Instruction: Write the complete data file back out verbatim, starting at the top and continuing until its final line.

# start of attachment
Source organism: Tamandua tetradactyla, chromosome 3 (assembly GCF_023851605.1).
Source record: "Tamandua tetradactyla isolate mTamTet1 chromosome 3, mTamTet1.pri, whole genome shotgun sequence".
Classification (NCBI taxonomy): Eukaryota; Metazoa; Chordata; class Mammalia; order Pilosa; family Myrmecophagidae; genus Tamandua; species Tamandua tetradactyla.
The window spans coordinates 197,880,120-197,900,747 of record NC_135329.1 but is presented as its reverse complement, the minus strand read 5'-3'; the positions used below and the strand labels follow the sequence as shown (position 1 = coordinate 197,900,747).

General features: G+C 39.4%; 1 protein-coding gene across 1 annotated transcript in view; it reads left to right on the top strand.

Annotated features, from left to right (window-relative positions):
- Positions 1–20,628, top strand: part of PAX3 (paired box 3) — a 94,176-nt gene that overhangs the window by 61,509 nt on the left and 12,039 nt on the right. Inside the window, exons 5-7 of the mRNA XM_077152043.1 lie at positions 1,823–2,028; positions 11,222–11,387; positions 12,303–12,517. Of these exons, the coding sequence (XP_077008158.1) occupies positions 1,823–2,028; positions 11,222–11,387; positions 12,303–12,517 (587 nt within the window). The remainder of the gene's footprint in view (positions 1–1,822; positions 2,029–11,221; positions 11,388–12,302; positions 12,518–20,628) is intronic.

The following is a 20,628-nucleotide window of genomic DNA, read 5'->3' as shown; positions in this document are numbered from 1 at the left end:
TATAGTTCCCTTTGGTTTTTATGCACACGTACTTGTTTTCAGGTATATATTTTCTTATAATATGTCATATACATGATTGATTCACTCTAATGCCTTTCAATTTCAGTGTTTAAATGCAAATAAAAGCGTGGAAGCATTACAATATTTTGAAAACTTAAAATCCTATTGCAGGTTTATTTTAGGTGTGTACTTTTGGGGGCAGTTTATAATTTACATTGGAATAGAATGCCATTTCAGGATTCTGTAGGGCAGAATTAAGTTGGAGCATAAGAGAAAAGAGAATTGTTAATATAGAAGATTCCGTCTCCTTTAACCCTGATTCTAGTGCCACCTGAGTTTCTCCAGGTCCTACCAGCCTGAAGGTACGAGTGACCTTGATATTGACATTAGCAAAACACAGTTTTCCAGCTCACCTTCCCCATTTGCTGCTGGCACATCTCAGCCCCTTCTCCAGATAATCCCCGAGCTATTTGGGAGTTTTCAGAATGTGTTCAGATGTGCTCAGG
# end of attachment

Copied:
Source organism: Tamandua tetradactyla, chromosome 3 (assembly GCF_023851605.1).
Source record: "Tamandua tetradactyla isolate mTamTet1 chromosome 3, mTamTet1.pri, whole genome shotgun sequence".
Classification (NCBI taxonomy): Eukaryota; Metazoa; Chordata; class Mammalia; order Pilosa; family Myrmecophagidae; genus Tamandua; species Tamandua tetradactyla.
The window spans coordinates 197,880,120-197,900,747 of record NC_135329.1 but is presented as its reverse complement, the minus strand read 5'-3'; the positions used below and the strand labels follow the sequence as shown (position 1 = coordinate 197,900,747).

General features: G+C 39.4%; 1 protein-coding gene across 1 annotated transcript in view; it reads left to right on the top strand.

Annotated features, from left to right (window-relative positions):
- Positions 1–20,628, top strand: part of PAX3 (paired box 3) — a 94,176-nt gene that overhangs the window by 61,509 nt on the left and 12,039 nt on the right. Inside the window, exons 5-7 of the mRNA XM_077152043.1 lie at positions 1,823–2,028; positions 11,222–11,387; positions 12,303–12,517. Of these exons, the coding sequence (XP_077008158.1) occupies positions 1,823–2,028; positions 11,222–11,387; positions 12,303–12,517 (587 nt within the window). The remainder of the gene's footprint in view (positions 1–1,822; positions 2,029–11,221; positions 11,388–12,302; positions 12,518–20,628) is intronic.

The following is a 20,628-nucleotide window of genomic DNA, read 5'->3' as shown; positions in this document are numbered from 1 at the left end:
TATAGTTCCCTTTGGTTTTTATGCACACGTACTTGTTTTCAGGTATATATTTTCTTATAATATGTCATATACATGATTGATTCACTCTAATGCCTTTCAATTTCAGTGTTTAAATGCAAATAAAAGCGTGGAAGCATTACAATATTTTGAAAACTTAAAATCCTATTGCAGGTTTATTTTAGGTGTGTACTTTTGGGGGCAGTTTATAATTTACATTGGAATAGAATGCCATTTCAGGATTCTGTAGGGCAGAATTAAGTTGGAGCATAAGAGAAAAGAGAATTGTTAATATAGAAGATTCCGTCTCCTTTAACCCTGATTCTAGTGCCACCTGAGTTTCTCCAGGTCCTACCAGCCTGAAGGTACGAGTGACCTTGATATTGACATTAGCAAAACACAGTTTTCCAGCTCACCTTCCCCATTTGCTGCTGGCACATCTCAGCCCCTTCTCCAGATAATCCCCGAGCTATTTGGGAGTTTTCAGAATGTGTTCAGATGTGCTCAGG